Normally, Thai funerals last for 5 days to a week, but recently it depends on the family finance status since preserving death body costs some money. By the way family and friends usually attend at least one of the first four nights. The final night before the funeral everyone who can gathers at the house of the deceased or a temple and pays their respects to the dead person. Monks attend and mourners give donations to the monks on that night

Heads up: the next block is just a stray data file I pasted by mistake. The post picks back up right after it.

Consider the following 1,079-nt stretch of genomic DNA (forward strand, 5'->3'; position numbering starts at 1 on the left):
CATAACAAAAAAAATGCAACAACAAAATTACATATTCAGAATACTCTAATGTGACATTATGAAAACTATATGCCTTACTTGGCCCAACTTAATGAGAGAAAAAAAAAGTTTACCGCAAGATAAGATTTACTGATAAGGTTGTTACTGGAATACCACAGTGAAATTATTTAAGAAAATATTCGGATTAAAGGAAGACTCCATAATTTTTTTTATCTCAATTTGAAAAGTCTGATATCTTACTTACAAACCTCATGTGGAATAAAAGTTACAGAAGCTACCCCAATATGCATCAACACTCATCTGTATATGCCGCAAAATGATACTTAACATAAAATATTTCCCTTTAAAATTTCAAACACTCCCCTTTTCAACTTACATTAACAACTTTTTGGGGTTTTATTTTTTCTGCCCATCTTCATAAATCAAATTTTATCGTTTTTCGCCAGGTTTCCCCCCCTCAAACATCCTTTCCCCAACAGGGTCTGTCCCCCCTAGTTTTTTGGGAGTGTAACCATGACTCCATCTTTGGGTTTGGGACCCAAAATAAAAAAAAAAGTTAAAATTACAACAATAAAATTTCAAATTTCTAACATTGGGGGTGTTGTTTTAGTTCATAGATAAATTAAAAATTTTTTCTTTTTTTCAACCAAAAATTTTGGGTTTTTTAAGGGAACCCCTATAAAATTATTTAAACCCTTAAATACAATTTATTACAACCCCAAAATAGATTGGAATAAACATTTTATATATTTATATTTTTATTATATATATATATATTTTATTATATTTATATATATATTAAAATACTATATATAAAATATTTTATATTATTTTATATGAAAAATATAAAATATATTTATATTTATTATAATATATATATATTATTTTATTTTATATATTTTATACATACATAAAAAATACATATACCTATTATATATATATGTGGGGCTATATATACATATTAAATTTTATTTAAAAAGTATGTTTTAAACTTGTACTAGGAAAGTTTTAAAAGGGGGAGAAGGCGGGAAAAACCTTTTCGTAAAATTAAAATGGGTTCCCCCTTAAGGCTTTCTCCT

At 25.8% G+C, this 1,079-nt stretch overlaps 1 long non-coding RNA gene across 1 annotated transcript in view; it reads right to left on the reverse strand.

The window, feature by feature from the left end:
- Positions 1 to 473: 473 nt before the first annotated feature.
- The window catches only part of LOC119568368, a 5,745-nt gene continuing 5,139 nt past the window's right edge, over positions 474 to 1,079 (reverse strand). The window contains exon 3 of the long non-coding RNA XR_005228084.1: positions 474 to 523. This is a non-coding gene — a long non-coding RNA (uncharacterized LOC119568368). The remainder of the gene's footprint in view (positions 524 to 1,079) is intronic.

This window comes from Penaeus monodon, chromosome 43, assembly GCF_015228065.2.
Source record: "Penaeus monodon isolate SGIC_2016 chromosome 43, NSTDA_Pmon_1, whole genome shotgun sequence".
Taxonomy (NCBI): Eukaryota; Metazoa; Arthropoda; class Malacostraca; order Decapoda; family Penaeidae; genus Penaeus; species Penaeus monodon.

Copies of Buddhist scriptures may be printed and distributed in the name of the deceased, and gifts are usually given to a local temple. Monks are invited to chant prayers that are intended to provide merit for the deceased, as well as to provide protection against the possibility of the dead relative returning as a malicious spirit. A picture of the deceased from his/her best days will often be displayed next to the coffin. Often, a thread is connected to the corpse or coffin which is held by the chanting monks during their recitation; this thread is intended to transfer the merit of the monks' recitation to the deceased. The corpse is cremated, and the urn with the ash is usually kept in a chedi in the local temple. The Chinese minority however bury the deceased.


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